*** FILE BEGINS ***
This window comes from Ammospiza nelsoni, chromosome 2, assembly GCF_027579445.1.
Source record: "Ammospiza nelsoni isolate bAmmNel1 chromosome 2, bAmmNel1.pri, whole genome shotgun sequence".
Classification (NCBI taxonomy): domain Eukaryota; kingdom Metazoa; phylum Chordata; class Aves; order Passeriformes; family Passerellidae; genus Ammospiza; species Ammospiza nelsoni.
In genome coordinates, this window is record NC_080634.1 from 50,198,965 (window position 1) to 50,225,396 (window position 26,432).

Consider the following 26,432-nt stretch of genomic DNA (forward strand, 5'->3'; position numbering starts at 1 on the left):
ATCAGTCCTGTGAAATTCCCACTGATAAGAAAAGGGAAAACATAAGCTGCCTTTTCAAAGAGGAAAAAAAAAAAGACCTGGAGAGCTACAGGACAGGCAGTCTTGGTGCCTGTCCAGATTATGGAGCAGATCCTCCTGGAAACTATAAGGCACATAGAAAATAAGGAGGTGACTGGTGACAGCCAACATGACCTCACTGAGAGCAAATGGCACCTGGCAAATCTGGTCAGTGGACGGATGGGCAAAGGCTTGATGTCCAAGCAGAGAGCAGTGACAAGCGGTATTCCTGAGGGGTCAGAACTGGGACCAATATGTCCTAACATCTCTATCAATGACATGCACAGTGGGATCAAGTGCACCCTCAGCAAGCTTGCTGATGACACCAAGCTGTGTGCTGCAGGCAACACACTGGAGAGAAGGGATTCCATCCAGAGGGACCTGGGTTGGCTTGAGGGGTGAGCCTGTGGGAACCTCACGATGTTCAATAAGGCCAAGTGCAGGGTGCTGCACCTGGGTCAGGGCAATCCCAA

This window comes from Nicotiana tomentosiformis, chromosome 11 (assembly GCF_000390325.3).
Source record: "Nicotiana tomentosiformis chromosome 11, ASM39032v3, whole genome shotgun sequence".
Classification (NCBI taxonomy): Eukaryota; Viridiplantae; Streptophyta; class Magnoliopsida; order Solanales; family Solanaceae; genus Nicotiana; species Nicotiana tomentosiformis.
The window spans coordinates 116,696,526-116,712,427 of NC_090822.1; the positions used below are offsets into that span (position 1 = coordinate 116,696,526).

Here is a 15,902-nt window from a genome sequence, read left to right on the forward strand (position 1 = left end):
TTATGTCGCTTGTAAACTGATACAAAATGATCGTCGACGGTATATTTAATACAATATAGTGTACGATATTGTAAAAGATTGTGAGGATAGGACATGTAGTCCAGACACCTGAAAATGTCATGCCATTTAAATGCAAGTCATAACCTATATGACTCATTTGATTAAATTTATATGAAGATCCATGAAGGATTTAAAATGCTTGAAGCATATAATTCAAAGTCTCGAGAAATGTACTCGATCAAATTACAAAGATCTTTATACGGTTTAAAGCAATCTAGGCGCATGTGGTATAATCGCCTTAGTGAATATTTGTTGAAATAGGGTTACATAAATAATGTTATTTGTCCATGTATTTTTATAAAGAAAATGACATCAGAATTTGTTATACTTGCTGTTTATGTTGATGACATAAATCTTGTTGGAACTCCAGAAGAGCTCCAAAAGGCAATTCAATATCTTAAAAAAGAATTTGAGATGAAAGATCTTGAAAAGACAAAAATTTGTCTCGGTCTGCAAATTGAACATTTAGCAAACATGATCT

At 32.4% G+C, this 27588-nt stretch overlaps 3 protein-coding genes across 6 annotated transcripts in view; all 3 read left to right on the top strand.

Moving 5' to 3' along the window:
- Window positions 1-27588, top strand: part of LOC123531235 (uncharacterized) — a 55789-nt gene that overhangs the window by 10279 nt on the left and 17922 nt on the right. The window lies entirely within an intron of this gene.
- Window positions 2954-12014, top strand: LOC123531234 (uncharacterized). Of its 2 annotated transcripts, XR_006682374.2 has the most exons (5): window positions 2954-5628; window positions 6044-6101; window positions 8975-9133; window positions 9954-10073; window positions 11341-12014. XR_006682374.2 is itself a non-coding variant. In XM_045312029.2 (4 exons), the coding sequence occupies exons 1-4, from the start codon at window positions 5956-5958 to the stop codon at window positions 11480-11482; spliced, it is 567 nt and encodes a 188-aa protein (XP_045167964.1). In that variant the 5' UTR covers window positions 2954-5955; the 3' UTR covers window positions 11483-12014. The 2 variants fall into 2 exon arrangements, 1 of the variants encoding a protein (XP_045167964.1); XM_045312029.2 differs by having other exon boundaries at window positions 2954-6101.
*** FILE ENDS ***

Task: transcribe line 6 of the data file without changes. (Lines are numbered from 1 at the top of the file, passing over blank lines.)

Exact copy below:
ATCAGTCCTGTGAAATTCCCACTGATAAGAAAAGGGAAAACATAAGCTGCCTTTTCAAAGAGGAAAAAAAAAAAGACCTGGAGAGCTACAGGACAGGCAGTCTTGGTGCCTGTCCAGATTATGGAGCAGATCCTCCTGGAAACTATAAGGCACATAGAAAATAAGGAGGTGACTGGTGACAGCCAACATGACCTCACTGAGAGCAAATGGCACCTGGCAAATCTGGTCAGTGGACGGATGGGCAAAGGCTTGATGTCCAAGCAGAGAGCAGTGACAAGCGGTATTCCTGAGGGGTCAGAACTGGGACCAATATGTCCTAACATCTCTATCAATGACATGCACAGTGGGATCAAGTGCACCCTCAGCAAGCTTGCTGATGACACCAAGCTGTGTGCTGCAGGCAACACACTGGAGAGAAGGGATTCCATCCAGAGGGACCTGGGTTGGCTTGAGGGGTGAGCCTGTGGGAACCTCACGATGTTCAATAAGGCCAAGTGCAGGGTGCTGCACCTGGGTCAGGGCAATCCCAA